A Devotion May Be Someone's Only Bible

Peace & Presence

The peace we find in the presence of Christ is like crawling under a warm blanket on a cold winter’s day or feeling the soft breeze on a warm spring morning. Seeking after God is a continual process that grows us into a deep and long lasting relationship with Him. Come into His presence and find peace.

4 Steps to Get God's Help

In life-threatening circumstances, to whom can we look for help?

Most people frantically search for someone reliable—perhaps a family member or friend. If they are desperate enough, they may look for anyone willing to help, even for a price. Instead, why not look to the Lord?

Here are four simple steps to get God’s help.

Realize and Admit Our Mistakes

In the Bible, Hezekiah, king of Judah, counted on an alliance with Egypt, Philistia, and Phoenicia to defeat the Assyrians, who smashed every kingdom in their path. This was a mistake, for they were ungodly and unreliable. The alliance didn’t help Hezekiah. All of Judah’s fortified cities were smashed by the Assyrians, except Jerusalem, the capital city.

Turn to God for Help

Hezekiah made preparations for an upcoming siege. That was his responsibility. However, sometimes our efforts are not enough. We need supernatural help. Hezekiah called on his God, the one true Sovereign of the universe.

Have Confidence in God and Do Not Be Dissuaded 

In contrast to Hezekiah’s confidence in God, Sennacherib, king of the Assyrians, was confident in his abilities. He was arrogant and had a misconception of Israel’s God. To him, Judah’s God was no more powerful than those of other nations he had conquered. Israel’s God had not saved the northern kingdom of Israel from his destructive hand or any other fortified cities of Judah. Why should He deliver Jerusalem?

Regardless of who or what causes us severe anxiety, if we are living a righteous life, the Lord is on our side. And one plus God is a mighty majority.

Seek God’s Glory

How can we know we will get God’s help? We must seek His glory. The Lord is delighted to answer those seeking to please Him.

In one night, the angel of the Lord destroyed 185,000 Assyrians as they slept. Humiliated, Sennacherib returned home. Later, his sons assassinated him. Through this victory, God received the glory.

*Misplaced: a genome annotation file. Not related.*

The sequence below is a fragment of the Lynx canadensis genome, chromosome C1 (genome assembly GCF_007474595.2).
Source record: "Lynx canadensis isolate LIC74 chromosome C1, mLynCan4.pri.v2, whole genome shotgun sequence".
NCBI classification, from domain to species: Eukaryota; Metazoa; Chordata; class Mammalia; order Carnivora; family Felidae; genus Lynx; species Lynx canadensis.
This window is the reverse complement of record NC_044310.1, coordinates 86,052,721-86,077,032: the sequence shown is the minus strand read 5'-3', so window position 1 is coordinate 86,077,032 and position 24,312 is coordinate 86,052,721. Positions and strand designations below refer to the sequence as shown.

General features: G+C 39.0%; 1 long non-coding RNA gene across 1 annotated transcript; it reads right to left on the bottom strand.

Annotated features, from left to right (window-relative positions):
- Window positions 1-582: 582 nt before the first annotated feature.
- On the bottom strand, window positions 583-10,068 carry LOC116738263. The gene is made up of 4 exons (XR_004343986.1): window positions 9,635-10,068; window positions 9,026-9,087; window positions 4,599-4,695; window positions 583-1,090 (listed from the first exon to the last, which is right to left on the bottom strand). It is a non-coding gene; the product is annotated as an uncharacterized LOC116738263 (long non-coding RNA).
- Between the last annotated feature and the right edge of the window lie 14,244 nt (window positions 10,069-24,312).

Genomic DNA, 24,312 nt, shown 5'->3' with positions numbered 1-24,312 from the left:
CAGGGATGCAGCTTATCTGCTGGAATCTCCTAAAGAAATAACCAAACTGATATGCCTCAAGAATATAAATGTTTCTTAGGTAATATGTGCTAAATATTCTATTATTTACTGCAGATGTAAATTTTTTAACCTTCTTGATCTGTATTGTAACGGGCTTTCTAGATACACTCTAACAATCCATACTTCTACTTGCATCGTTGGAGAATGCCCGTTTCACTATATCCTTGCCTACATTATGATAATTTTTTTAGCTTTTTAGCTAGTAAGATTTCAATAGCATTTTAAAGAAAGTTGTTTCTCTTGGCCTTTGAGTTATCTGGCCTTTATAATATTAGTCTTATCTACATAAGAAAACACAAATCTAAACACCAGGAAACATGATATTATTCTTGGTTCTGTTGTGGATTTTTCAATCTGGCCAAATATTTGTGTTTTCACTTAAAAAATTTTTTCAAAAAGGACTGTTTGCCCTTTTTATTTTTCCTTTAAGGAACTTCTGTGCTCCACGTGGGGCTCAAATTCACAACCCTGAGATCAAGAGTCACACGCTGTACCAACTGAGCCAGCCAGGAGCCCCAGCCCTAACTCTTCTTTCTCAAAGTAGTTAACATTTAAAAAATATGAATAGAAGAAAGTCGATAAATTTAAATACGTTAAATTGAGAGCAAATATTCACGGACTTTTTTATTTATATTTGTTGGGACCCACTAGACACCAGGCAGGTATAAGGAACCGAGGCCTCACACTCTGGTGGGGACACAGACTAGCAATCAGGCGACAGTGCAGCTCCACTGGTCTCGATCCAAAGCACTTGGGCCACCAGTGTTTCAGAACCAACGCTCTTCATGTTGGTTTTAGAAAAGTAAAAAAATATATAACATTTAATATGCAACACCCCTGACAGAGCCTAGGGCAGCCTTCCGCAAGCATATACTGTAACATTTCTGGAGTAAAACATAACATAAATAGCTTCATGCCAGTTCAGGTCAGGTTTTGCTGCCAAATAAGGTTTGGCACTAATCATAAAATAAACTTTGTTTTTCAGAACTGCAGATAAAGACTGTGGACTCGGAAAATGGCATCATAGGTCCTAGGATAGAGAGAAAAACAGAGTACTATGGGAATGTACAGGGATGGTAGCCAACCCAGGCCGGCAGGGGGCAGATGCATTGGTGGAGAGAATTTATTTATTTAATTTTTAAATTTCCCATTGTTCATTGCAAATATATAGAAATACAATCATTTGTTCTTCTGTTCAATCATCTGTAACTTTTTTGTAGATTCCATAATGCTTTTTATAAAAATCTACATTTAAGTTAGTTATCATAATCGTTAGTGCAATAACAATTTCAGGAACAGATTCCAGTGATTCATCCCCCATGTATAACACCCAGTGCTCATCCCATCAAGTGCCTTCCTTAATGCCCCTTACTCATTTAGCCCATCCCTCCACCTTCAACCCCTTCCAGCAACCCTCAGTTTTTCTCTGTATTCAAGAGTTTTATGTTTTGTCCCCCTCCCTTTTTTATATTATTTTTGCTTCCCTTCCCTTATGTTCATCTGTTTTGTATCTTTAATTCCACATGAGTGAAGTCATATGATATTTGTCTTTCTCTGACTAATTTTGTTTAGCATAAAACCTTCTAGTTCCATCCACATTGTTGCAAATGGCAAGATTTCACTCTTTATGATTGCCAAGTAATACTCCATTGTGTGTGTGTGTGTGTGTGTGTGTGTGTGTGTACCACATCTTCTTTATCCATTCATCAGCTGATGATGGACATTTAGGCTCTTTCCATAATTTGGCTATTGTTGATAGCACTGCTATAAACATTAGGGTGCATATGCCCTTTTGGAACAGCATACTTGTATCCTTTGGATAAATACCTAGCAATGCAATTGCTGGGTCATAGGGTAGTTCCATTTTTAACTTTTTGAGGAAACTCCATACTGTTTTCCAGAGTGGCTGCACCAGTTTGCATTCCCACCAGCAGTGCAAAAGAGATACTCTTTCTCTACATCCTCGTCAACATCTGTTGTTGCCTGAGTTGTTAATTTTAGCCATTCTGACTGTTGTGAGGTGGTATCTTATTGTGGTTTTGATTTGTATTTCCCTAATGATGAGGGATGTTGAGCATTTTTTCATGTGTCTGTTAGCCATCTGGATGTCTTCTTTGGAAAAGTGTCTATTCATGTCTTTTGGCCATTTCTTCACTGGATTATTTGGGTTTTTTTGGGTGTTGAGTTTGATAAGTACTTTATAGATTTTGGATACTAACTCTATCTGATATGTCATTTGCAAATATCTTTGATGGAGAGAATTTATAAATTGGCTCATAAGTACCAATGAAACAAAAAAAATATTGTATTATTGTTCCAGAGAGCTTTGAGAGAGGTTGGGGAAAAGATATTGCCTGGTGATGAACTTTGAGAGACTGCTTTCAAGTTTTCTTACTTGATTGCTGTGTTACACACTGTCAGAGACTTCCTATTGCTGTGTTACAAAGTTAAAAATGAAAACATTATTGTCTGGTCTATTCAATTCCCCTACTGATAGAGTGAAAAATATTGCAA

No one is more powerful than the Lord Almighty. Will you trust Him?

(Photo courtesy of pixabay.)

(For more devotions, visit Christian Devotions.)



Thought Control

Martin Luther said, “You cannot keep birds from flying over your head, but you can keep them from building a nest in your hair.”

The quote came to mind as I compared the teachings of psychology and professional theology as they relate to controlling our thoughts. Having served professionally in both fields, this comparison interested me. I refreshed my curiosity and found two premises built into modern mental health that, if not modulated by the Word of God, can encourage the violation of moral absolutes, which produces tension in the ego core and often leads to a breakdown.

The emphases from both fields will help us find freedom from hindering restraints and will bring healing from emotional dysfunction. Adultery is an example. When a person believes that adultery is an essential core moral betrayal, and yet they commit adultery, this violation produces an internalized self-contempt that produces a breakdown that normally takes three to five years to recover from. They have been taken into slavery again after being set free by Christ.

I learned that behavior grows from our thoughts. I would change Martin Luther’s quote to, “We cannot keep birds from flying through the branches of our mind’s tree, but we can keep them from building a nest in our mind in which their offspring begin to grow and multiply.”

Thought control is similar to taking a broom and sweeping our mind’s nest clean from the unprofitable chatter and lice that wild birds fly in with as they take residence.

God can help us take each thought captive as we yield to Him. He is a loving Shepherd.

Follow Christ’s example by quoting Scripture to the evil one’s minions as they attempt to take residence in your mind and heart.

(Photo courtesy of pixabay.)

(For more devotions, visit Christian Devotions.)



A Sweet Aroma

As I planted my freshly purchased annuals, I wondered which flower had such a sweet aroma.

I sniffed each one as I dropped them into their new mud homes, but I never found that lovely spring messenger. My work finally done—and my grass-stained knees creaking—I gathered my garden tools and wandered over to a bed I had not tended. I wanted to at least peek at my project for another day. The aroma greeted me again, growing stronger as I approached.

Tucked in among the Hosta, the plant that can overpower a garden, rested some tenacious Lilies of the Valley, barely peeking out from among the giant plants. They stood unassuming and small, but sent out a large and inviting fragrance as a message of their presence, even among the giants that squeezed them. I wanted to stand near the flowers, look closely at their blooms, and inhale their fragrance.